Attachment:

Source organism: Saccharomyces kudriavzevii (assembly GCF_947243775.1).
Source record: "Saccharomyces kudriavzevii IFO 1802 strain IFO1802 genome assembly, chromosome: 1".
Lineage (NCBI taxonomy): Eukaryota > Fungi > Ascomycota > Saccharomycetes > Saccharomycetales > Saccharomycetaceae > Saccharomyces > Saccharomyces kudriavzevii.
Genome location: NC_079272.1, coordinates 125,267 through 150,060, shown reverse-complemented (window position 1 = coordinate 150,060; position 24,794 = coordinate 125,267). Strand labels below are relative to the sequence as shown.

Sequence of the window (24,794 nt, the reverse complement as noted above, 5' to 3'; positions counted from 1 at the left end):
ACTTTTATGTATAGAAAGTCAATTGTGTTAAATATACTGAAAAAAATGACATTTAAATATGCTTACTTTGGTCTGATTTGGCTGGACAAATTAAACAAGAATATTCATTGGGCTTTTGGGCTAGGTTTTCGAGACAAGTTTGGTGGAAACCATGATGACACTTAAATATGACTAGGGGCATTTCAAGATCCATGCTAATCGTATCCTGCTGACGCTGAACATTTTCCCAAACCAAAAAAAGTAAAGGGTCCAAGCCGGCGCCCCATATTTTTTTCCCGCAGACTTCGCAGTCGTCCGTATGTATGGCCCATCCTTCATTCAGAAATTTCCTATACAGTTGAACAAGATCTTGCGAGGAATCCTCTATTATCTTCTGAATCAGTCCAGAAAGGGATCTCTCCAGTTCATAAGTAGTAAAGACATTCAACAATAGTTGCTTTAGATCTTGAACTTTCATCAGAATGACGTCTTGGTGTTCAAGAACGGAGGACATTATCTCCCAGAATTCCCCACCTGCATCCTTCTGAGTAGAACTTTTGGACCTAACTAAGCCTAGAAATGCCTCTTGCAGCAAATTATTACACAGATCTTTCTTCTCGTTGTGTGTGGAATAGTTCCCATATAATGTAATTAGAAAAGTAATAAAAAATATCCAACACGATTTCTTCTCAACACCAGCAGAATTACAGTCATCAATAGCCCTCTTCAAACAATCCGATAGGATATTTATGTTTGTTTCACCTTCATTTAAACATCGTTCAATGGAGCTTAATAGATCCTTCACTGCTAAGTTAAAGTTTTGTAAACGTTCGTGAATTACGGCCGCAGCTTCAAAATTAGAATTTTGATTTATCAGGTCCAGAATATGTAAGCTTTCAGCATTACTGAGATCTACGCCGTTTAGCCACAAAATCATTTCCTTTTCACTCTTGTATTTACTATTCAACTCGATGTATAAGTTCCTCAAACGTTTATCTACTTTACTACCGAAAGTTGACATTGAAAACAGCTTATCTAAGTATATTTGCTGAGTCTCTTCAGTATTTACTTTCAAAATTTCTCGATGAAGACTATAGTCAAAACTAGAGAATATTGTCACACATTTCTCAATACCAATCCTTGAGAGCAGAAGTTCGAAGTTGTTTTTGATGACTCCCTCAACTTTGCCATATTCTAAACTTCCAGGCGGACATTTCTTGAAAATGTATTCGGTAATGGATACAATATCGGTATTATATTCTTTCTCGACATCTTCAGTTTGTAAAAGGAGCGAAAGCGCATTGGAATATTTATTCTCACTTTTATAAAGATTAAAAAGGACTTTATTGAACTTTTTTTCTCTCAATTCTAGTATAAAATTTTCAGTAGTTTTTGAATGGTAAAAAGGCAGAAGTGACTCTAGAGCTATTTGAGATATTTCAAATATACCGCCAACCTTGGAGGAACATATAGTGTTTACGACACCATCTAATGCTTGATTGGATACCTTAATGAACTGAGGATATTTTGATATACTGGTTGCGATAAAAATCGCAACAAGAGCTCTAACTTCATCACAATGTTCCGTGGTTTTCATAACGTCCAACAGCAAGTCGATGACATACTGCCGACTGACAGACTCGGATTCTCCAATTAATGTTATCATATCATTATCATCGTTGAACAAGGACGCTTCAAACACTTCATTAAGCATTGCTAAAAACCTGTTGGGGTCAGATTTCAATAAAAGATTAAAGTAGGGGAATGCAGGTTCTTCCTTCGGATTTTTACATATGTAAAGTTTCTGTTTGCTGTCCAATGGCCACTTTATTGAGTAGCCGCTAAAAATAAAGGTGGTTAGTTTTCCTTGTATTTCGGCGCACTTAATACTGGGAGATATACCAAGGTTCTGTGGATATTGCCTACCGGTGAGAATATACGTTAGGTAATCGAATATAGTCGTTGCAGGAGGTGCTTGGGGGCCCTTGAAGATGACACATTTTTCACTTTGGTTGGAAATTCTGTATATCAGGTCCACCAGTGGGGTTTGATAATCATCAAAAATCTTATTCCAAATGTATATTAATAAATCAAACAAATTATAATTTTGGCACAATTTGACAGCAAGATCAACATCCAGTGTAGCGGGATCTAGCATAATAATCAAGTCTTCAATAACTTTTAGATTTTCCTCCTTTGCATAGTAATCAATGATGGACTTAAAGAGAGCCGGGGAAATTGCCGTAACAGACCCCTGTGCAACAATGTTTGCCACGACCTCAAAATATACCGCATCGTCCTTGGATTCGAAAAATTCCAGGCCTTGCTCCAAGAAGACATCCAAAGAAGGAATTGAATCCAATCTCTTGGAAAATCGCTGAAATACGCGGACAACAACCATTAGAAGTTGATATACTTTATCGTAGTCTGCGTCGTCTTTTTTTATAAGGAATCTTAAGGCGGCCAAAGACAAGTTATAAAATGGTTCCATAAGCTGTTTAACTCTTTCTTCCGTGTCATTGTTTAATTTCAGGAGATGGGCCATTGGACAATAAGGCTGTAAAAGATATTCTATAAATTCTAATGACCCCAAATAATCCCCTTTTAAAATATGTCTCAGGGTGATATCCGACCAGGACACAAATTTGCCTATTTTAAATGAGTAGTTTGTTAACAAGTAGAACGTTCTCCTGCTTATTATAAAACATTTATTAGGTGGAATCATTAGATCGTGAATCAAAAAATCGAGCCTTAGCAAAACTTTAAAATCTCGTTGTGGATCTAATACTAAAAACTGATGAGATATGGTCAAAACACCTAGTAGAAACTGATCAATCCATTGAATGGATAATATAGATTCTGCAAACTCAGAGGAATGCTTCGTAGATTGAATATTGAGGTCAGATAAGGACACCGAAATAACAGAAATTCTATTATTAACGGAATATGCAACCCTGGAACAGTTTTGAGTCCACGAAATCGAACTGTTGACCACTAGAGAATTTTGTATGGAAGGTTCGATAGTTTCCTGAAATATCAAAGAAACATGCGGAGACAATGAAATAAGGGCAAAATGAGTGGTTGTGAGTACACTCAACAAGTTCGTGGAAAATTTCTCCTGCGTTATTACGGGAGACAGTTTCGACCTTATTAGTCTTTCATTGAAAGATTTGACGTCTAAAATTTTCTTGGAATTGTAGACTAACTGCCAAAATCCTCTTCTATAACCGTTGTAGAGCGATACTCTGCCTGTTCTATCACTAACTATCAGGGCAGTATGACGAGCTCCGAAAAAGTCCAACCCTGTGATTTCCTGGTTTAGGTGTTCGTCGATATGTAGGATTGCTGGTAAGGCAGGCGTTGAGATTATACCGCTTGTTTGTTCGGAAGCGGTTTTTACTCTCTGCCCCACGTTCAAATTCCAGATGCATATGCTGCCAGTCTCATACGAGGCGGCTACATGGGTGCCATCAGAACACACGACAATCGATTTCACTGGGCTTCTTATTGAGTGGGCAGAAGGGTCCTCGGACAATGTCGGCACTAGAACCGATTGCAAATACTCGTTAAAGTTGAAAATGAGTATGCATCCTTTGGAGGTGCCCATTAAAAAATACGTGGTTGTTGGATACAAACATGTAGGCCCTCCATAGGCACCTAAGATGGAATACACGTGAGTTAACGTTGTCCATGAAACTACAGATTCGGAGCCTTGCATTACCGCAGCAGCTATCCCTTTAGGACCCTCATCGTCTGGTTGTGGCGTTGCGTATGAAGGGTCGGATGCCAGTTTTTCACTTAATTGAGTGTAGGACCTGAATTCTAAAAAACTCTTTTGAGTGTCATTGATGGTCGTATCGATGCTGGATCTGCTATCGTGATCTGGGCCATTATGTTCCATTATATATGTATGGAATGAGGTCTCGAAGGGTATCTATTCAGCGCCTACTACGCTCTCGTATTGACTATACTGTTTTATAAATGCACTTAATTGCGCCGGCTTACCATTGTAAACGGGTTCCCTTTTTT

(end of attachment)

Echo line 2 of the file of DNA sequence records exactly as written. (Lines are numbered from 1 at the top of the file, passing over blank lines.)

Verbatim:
Source record: "Saccharomyces kudriavzevii IFO 1802 strain IFO1802 genome assembly, chromosome: 1".